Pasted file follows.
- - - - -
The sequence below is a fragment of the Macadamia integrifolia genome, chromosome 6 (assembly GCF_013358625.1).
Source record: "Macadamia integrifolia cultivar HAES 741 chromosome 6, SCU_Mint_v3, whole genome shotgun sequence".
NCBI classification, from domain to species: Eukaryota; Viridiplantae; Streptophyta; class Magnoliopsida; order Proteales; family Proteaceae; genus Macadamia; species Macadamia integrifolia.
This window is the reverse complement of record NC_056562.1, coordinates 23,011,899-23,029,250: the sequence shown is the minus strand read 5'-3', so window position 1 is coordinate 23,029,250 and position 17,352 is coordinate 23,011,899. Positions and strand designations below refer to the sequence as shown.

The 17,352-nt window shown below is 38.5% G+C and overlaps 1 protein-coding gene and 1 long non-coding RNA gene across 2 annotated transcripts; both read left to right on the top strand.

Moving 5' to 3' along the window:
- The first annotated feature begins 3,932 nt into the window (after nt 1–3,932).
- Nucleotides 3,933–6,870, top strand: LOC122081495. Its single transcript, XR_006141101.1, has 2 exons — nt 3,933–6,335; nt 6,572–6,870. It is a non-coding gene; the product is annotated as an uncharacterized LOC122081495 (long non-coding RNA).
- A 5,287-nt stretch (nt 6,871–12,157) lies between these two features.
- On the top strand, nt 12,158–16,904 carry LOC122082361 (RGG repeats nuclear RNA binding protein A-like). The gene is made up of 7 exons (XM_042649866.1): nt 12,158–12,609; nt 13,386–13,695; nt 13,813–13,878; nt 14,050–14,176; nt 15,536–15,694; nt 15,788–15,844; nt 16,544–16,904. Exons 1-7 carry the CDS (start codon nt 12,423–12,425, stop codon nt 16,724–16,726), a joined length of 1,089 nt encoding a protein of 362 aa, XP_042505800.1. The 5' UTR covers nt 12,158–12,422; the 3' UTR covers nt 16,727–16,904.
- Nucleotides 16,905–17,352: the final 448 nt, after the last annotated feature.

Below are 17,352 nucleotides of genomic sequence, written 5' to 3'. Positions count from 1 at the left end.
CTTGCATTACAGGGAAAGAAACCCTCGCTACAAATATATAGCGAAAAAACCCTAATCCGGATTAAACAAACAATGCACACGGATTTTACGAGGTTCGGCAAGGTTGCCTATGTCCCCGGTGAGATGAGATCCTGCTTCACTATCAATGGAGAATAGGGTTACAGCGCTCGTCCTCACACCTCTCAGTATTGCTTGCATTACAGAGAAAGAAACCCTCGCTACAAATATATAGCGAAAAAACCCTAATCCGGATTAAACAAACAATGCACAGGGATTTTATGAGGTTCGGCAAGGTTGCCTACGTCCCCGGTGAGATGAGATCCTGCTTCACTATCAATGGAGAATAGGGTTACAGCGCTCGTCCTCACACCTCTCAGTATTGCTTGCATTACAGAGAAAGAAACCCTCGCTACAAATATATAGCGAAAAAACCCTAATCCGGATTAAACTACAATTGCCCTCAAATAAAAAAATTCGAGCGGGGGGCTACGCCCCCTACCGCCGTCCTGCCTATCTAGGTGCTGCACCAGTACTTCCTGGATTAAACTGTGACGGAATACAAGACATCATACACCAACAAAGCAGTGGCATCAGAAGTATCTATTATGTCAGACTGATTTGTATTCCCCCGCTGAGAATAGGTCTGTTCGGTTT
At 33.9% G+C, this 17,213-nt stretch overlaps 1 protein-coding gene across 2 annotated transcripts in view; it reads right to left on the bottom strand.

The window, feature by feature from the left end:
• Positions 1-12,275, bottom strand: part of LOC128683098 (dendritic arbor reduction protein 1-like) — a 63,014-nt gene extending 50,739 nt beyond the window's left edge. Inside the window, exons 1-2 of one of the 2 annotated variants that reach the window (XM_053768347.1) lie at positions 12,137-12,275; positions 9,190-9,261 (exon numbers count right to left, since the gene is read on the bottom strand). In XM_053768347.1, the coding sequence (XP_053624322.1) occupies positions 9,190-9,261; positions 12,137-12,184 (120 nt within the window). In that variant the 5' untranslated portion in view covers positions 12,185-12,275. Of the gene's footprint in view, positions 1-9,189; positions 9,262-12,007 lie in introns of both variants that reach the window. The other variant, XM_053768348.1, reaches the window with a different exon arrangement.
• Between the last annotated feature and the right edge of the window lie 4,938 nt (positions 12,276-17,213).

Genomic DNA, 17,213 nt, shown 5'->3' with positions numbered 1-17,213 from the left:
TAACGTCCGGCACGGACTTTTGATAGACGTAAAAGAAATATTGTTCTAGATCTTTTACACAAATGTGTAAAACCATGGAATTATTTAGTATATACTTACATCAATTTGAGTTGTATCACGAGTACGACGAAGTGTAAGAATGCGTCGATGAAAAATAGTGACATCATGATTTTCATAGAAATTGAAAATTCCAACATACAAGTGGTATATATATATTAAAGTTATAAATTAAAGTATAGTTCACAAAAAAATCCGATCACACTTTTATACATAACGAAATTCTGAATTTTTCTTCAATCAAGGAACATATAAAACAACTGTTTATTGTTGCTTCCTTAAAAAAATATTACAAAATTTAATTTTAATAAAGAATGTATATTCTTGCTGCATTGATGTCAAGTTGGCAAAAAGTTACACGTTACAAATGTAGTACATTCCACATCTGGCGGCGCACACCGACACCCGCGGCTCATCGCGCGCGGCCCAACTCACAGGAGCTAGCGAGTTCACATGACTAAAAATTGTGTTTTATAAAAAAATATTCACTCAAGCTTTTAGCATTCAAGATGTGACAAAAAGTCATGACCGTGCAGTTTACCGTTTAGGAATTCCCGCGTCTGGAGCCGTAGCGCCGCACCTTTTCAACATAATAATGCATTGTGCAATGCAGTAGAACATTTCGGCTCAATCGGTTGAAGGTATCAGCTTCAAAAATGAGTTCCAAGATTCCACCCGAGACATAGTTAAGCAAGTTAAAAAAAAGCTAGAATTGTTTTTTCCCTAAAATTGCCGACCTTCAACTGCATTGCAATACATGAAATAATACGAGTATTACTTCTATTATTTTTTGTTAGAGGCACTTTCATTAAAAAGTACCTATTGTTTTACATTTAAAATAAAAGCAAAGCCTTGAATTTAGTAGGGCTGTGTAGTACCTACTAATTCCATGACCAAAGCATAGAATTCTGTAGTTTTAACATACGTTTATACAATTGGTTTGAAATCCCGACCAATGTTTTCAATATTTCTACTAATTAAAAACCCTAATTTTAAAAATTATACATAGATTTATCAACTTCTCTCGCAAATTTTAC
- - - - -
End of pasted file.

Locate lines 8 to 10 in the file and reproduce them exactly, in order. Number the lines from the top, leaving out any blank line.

- Nucleotides 3,933–6,870, top strand: LOC122081495. Its single transcript, XR_006141101.1, has 2 exons — nt 3,933–6,335; nt 6,572–6,870. It is a non-coding gene; the product is annotated as an uncharacterized LOC122081495 (long non-coding RNA).
- A 5,287-nt stretch (nt 6,871–12,157) lies between these two features.
- On the top strand, nt 12,158–16,904 carry LOC122082361 (RGG repeats nuclear RNA binding protein A-like). The gene is made up of 7 exons (XM_042649866.1): nt 12,158–12,609; nt 13,386–13,695; nt 13,813–13,878; nt 14,050–14,176; nt 15,536–15,694; nt 15,788–15,844; nt 16,544–16,904. Exons 1-7 carry the CDS (start codon nt 12,423–12,425, stop codon nt 16,724–16,726), a joined length of 1,089 nt encoding a protein of 362 aa, XP_042505800.1. The 5' UTR covers nt 12,158–12,422; the 3' UTR covers nt 16,727–16,904.